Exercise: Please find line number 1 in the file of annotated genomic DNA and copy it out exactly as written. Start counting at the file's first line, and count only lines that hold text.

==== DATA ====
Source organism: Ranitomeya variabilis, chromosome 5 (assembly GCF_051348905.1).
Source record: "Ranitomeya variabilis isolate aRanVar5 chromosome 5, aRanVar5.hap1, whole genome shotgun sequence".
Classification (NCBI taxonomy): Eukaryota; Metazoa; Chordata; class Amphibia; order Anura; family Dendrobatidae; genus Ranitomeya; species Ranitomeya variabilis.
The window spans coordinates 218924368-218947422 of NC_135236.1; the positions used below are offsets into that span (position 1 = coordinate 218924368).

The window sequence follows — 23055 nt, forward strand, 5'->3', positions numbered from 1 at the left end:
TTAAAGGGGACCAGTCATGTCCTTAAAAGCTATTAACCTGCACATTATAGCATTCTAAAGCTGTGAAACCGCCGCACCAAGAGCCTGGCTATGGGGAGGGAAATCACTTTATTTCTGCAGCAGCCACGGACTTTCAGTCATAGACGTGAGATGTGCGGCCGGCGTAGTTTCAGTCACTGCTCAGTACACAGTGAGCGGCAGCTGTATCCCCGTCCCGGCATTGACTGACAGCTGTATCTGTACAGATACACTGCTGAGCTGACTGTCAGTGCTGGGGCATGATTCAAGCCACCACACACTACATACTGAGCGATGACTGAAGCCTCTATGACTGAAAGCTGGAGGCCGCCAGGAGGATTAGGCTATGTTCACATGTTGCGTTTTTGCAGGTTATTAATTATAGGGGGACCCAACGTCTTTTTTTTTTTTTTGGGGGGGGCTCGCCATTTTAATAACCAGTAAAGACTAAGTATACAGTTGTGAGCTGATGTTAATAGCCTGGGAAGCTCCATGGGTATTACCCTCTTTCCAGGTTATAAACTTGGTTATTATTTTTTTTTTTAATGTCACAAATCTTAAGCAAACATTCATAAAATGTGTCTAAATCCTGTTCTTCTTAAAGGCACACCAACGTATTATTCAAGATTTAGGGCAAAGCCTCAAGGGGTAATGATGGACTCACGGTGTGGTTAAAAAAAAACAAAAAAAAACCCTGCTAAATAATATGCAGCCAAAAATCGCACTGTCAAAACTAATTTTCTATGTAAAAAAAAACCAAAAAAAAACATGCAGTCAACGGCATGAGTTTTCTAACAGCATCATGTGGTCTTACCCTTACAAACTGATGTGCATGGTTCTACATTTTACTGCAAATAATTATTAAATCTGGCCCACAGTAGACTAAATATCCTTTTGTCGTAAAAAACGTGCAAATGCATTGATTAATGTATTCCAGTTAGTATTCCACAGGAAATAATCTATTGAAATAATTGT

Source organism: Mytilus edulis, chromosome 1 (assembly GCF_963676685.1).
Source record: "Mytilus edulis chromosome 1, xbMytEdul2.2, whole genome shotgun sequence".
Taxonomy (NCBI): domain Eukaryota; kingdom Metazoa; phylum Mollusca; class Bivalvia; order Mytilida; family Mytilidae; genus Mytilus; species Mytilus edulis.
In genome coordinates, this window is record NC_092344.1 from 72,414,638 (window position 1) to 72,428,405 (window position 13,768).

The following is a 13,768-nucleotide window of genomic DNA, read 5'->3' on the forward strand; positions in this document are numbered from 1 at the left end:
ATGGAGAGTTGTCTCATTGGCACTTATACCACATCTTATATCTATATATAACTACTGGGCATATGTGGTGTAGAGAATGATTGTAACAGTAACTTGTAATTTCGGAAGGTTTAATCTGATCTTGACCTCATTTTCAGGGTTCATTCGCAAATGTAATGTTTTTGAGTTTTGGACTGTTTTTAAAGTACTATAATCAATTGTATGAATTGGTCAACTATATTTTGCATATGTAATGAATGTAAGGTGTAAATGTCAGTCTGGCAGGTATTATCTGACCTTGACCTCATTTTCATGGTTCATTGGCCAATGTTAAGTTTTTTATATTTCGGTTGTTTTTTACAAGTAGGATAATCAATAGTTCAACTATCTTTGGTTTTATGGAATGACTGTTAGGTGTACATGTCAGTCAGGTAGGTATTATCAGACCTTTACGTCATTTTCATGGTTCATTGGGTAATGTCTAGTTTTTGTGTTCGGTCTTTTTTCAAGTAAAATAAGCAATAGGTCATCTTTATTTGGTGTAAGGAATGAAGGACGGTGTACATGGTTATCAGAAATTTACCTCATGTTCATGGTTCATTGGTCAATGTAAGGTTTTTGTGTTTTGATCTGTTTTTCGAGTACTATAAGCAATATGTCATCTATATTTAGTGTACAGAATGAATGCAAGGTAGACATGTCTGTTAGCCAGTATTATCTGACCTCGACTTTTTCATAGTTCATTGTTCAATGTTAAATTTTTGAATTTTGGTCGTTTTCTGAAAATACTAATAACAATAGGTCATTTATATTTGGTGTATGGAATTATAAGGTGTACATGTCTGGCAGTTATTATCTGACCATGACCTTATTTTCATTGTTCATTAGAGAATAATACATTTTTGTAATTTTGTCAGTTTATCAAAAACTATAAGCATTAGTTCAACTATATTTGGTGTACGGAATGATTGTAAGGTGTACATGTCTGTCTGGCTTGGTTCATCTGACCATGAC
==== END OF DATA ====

Source organism: Ranitomeya variabilis, chromosome 5 (assembly GCF_051348905.1).